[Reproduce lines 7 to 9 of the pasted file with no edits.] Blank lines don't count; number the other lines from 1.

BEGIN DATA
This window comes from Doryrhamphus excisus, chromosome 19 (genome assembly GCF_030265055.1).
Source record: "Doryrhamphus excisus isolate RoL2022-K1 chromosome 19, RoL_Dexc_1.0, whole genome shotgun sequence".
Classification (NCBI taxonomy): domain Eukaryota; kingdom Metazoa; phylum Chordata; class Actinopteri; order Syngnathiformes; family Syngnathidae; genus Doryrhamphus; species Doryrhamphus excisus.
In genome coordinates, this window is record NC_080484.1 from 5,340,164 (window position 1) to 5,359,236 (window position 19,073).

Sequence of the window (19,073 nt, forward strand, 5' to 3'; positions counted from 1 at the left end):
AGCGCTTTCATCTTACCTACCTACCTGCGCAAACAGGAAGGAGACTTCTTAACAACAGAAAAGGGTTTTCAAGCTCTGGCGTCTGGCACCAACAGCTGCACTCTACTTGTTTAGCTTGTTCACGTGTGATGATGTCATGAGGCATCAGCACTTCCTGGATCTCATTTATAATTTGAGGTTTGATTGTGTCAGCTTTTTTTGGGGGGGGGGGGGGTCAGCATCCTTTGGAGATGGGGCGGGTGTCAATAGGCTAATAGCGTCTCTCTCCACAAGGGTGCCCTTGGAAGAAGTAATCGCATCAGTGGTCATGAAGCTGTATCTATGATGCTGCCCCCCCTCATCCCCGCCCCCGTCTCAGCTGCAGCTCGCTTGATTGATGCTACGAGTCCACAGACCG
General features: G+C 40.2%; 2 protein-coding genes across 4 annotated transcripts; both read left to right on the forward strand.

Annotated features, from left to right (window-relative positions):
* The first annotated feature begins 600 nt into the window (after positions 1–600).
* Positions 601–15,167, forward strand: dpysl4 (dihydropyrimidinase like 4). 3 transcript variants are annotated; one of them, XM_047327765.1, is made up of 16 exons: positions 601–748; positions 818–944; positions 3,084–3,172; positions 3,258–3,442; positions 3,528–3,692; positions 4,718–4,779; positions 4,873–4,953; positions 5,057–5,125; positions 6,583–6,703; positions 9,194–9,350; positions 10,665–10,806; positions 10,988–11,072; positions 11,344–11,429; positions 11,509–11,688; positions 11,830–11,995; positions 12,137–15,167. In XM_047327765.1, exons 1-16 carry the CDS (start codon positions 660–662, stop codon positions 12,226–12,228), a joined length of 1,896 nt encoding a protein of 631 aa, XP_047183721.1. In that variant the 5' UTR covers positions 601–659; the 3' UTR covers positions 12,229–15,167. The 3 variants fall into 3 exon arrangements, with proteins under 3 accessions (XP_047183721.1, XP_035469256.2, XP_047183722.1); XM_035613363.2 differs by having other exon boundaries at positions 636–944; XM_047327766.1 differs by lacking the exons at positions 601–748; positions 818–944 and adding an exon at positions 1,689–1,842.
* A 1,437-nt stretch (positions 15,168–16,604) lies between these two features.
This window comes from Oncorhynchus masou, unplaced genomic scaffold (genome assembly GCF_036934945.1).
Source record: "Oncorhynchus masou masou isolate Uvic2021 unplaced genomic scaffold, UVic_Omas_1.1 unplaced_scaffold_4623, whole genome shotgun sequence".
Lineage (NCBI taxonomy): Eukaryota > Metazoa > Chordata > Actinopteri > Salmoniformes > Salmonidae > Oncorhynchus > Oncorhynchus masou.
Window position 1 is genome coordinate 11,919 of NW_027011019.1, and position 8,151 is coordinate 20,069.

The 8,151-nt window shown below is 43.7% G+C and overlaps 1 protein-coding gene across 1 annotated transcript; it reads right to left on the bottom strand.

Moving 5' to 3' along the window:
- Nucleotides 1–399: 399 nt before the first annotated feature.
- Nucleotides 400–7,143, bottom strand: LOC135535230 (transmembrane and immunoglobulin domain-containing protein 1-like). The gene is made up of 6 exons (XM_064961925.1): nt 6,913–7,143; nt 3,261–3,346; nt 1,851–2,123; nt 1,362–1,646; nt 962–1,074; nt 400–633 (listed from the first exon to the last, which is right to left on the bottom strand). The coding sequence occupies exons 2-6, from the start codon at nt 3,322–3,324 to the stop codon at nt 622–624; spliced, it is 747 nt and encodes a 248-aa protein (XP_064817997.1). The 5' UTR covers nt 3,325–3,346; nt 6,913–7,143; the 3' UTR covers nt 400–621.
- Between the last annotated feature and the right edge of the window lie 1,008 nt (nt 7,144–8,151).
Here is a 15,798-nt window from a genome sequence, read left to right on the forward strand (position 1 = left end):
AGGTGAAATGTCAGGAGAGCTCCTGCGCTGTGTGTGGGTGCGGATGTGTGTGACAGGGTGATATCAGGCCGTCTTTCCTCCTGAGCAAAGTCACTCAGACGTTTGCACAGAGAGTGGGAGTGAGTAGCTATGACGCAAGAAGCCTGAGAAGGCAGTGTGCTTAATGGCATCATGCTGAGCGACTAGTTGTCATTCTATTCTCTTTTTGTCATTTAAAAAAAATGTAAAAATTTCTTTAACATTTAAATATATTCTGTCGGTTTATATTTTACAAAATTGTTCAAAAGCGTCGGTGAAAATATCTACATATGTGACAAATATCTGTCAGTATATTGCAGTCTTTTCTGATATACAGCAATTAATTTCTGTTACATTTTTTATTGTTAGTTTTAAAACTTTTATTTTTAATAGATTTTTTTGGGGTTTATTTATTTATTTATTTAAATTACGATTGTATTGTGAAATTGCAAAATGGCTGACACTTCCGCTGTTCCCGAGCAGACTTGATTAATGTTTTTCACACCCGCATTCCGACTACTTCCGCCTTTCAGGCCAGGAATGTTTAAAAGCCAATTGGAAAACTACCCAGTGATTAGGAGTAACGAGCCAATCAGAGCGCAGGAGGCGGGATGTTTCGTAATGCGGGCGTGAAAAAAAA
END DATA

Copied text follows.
General features: G+C 40.2%; 2 protein-coding genes across 4 annotated transcripts; both read left to right on the forward strand.

Annotated features, from left to right (window-relative positions):
* The first annotated feature begins 600 nt into the window (after positions 1–600).